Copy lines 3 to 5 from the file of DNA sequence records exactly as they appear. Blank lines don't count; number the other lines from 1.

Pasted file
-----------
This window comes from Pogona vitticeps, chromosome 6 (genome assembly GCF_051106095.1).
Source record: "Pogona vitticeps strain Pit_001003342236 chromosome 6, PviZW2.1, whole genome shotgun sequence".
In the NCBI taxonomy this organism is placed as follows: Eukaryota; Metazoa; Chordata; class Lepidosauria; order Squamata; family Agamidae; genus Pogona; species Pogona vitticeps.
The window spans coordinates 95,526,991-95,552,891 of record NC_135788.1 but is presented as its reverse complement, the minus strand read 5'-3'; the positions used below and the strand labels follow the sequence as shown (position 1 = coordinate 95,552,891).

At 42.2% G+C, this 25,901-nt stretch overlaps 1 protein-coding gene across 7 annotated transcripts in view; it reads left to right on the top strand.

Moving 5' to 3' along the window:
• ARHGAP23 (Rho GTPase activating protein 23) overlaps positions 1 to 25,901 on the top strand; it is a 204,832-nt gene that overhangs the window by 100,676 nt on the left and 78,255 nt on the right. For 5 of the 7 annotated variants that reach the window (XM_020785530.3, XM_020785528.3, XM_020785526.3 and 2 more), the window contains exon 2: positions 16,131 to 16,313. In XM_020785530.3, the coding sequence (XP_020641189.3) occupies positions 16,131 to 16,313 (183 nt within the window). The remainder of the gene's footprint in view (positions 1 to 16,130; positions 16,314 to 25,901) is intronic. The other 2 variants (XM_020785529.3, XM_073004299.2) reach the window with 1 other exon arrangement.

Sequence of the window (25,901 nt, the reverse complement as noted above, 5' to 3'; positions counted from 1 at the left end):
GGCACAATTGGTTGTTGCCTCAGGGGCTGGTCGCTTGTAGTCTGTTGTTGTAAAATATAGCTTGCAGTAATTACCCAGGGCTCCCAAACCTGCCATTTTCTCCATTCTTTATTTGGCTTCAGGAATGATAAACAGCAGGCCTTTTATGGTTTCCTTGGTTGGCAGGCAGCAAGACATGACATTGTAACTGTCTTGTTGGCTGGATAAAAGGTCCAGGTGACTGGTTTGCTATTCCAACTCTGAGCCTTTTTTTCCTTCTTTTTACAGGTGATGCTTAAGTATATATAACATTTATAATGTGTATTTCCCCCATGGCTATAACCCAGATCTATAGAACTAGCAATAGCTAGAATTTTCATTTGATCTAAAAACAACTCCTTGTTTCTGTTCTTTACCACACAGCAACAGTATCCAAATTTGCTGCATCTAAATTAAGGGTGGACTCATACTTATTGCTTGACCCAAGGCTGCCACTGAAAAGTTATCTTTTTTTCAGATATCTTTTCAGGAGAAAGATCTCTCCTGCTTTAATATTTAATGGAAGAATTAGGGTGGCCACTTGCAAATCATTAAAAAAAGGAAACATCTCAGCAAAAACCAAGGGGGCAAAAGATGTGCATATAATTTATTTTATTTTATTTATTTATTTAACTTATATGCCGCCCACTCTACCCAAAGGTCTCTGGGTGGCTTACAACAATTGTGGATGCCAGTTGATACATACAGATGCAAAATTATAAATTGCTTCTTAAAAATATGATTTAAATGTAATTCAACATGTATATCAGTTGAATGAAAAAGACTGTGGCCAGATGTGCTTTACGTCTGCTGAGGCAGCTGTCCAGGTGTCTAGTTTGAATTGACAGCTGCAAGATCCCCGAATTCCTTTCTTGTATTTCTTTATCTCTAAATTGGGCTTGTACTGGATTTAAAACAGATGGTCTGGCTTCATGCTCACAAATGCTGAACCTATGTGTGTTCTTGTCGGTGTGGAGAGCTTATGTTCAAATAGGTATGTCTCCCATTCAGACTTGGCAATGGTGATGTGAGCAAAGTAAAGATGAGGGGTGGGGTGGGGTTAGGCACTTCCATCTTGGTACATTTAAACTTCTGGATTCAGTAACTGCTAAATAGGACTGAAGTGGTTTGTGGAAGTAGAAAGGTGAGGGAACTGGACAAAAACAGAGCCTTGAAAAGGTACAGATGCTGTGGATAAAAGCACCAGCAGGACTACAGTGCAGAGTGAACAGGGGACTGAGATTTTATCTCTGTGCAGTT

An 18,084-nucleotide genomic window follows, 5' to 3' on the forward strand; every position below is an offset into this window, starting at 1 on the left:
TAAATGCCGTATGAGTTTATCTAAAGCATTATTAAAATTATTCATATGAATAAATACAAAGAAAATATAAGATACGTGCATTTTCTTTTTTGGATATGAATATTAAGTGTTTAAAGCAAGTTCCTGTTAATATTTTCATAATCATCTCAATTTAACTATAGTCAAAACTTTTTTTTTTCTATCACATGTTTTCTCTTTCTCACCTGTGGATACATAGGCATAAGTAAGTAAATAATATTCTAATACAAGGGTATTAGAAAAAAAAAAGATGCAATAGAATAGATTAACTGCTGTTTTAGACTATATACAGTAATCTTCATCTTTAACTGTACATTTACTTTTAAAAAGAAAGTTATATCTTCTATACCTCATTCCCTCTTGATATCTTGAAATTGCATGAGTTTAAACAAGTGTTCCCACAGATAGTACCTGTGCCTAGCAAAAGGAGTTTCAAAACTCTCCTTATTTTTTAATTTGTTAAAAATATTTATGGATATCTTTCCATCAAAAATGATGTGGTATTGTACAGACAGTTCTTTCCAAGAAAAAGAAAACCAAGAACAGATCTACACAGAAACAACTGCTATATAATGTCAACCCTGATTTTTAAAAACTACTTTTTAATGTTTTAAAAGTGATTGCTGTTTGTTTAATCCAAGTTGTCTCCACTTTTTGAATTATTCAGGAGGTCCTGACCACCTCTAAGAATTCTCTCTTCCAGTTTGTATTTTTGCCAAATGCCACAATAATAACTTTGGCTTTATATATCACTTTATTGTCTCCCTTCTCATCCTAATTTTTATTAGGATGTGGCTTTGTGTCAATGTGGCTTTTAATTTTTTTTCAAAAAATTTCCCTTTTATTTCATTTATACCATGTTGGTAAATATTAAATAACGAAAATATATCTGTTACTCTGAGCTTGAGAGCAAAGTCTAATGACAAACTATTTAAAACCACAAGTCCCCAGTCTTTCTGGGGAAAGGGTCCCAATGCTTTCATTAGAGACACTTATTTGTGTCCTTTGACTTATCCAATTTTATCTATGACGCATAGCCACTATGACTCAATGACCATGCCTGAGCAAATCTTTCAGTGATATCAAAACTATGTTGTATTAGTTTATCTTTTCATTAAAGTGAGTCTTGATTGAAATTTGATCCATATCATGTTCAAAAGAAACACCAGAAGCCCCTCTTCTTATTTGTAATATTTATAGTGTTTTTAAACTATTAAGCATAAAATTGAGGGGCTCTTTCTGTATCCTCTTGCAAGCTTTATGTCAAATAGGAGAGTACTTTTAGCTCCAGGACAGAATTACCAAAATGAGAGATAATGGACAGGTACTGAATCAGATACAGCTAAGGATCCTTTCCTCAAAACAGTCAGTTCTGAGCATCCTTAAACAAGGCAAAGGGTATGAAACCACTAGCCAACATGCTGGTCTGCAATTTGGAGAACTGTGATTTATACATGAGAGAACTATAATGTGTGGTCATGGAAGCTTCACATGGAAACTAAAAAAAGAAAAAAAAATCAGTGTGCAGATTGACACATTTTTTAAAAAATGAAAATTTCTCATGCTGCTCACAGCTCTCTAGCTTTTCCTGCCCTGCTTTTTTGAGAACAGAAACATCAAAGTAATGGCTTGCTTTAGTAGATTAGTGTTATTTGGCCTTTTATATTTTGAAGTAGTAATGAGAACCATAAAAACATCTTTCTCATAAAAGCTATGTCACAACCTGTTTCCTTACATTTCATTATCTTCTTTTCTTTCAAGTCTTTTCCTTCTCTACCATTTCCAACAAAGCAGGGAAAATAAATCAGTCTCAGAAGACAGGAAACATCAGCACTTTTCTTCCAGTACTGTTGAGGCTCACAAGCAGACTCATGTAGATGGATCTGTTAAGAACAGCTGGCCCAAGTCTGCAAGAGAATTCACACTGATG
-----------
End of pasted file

In the NCBI taxonomy this organism is placed as follows: Eukaryota; Metazoa; Chordata; class Lepidosauria; order Squamata; family Agamidae; genus Pogona; species Pogona vitticeps.
The window spans coordinates 95,526,991-95,552,891 of record NC_135788.1 but is presented as its reverse complement, the minus strand read 5'-3'; the positions used below and the strand labels follow the sequence as shown (position 1 = coordinate 95,552,891).

At 42.2% G+C, this 25,901-nt stretch overlaps 1 protein-coding gene across 7 annotated transcripts in view; it reads left to right on the top strand.